Helen, little Arthur, and Rachel leave the next morning. Helen is exhilarated and hopeful, as she is finally leaving the scenes of her misery behind. She plans to pass as a widow, and so is dressed head to toe in black, and since Arthur and Rachel are likewise in plain attire, she hopes they won’t attract too much attention. It’s dark when they leave Grassdale, but eventually the weather grows beautiful, a perfect late October day. It’s a long journey, though, and when night falls, they still have seven miles to go. They travel the rest of the way in an uncomfortable cart and arrive at Wildfell Hall exhausted.
Helen is playing the part of a widow in order to make her journey and future life easier and less complicated, but the black she wears likewise represents the death of her marriage and with it a host of youthful hopes and dreams. Young Helen has died, and a mature Helen is arriving to take her place. The weather consequently blesses this monumental move.
An old woman who has been airing the room greets them and makes them a modest meal. Then they fall asleep, and Helen wakes to little Arthur’s kisses. By daylight, Wildfell Hall is sparsely furnished and gloomy, but Helen is still in a cheerful frame of mind, and that continues during her first two weeks’ stay at Wildfell. Frederick has helped her furnish the rooms and provides her with painting supplies. They all get settled in their new home, and the only two dark spots on Helen’s happiness are a portrait of Mr. Huntingdon that was included in the packing boxes and her fear of being discovered. She and Frederick have to be careful as well, so as not to inspire petty and scandalous gossip.
Wildfell Hall might look like a gloomy and desolate place to most people, but to Helen it is a sanctuary and fresh start. Arthur’s waking her with kisses their first morning in their new home is a sign that they will be happy here, as is Frederick’s supplying her with new painting supplies to replace the ones Arthur destroyed. Everything, besides Arthur’s portrait, is pointing toward a bright future.
The painting of Arthur pains Helen, as it reminds her of her folly in falling in love with him in the first place. It is also no longer a faithful portrait of the man himself—in the span of six years, he has been ruined by drink and bad conduct. Helen learns that Arthur has been pressuring Helen’s friends and family, particularly Frederick, to tell him where she is. He doesn’t want her back—he wants little Arthur—but Helen vows he will never have custody of their child ever again.
The painting and Arthur’s efforts to discover Helen’s whereabouts serve as reminders that Helen is not completely free. She is still tied to Arthur by marriage, and her circumstances, while promising, are by no means secure.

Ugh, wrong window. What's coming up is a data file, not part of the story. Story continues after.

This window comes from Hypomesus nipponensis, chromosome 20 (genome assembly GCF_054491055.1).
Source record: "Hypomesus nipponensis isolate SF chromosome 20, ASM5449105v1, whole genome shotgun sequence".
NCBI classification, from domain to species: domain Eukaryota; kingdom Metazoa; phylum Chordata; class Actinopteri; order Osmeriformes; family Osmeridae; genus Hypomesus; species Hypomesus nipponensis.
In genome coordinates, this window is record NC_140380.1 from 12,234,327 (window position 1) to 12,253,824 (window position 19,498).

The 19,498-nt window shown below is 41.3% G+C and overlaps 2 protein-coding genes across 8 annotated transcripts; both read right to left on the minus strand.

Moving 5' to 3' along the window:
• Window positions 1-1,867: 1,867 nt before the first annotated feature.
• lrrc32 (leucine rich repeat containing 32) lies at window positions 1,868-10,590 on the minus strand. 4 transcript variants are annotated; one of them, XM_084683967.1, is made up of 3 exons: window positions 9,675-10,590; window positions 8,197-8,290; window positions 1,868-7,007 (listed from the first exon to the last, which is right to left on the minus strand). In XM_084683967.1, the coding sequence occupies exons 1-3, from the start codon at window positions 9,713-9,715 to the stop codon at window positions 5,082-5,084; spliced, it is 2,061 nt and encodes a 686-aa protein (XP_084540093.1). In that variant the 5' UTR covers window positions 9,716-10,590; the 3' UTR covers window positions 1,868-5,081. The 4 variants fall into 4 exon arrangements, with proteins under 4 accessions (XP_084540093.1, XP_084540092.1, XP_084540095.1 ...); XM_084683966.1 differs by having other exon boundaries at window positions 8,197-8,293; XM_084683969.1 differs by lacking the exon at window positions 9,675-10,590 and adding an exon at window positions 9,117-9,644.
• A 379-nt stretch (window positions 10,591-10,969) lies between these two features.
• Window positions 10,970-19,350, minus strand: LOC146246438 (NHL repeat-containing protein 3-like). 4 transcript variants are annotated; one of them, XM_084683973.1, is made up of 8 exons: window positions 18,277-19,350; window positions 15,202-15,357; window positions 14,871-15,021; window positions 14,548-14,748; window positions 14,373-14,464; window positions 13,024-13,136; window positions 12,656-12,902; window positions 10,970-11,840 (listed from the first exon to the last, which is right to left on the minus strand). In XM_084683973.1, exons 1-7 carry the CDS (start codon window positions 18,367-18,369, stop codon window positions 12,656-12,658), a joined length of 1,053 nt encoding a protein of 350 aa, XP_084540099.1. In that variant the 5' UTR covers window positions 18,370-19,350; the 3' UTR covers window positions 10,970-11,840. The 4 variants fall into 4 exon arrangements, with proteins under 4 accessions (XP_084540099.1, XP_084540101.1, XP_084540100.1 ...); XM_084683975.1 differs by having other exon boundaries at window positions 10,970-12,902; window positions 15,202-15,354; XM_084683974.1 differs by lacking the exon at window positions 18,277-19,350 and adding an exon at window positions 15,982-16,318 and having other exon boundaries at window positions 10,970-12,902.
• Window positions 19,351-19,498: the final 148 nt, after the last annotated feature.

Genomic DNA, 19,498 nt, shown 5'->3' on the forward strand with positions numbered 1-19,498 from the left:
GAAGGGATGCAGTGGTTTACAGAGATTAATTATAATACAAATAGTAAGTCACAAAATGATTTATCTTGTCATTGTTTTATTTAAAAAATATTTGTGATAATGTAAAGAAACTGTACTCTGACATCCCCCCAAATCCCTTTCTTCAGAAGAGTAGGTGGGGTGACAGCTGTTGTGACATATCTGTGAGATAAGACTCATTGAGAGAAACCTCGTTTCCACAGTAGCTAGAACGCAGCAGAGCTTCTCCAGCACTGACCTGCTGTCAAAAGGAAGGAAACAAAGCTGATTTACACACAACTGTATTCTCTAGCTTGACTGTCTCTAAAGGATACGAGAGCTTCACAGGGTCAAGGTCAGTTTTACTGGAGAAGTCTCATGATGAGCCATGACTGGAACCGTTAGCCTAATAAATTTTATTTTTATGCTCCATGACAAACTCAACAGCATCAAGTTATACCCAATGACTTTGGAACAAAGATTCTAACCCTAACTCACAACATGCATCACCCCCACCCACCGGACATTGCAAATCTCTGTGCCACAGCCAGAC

Helen writes of her kind new neighbors and their relentless curiosity. She worries about their discovering her identity, and is reluctant to leave little Arthur for long for fear that Mr. Huntingdon will snatch him away. Her overprotectiveness has drawn the attention of the local minister, who worries about her spotty church attendance. She vows to leave Arthur with Rachel for a few hours and go to church, even though she knows it will be a difficult day for her.
Told from Helen’s perspective now, the villagers’ interest in her daily life reads like nosy and officious intrusion. Her “overprotectiveness” is mostly a result of her not wanting Arthur to kidnap their son, and no one could be a more faithful Christian than Helen. The Reverend Millward’s lectures are cast in a very different light now.
Helen’s last entry is dated November 3rd. She writes a sentence about the “fine gentleman and beau of the parish,” but the entry ends incomplete. Gilbert senses she is writing about him, but has no way of knowing for sure.
Either Helen saw Gilbert as the great catch of the parish, or Gilbert wishes she did.
The rest of Helen’s journal is torn away. Gilbert assumes this is because she does not want him to read any entries about himself. He admits to Halford, his audience, that he would have liked to have read about the transformation in her feelings for him, but he knows it was best for her to deprive him of that joy. He doesn’t deserve it.
Gilbert’s assumption that the rest of the diary chronicled in greater detail their burgeoning relationship borders on arrogance, but his humility is likewise clear in his admitting that he doesn’t deserve to read any declarations of love from her.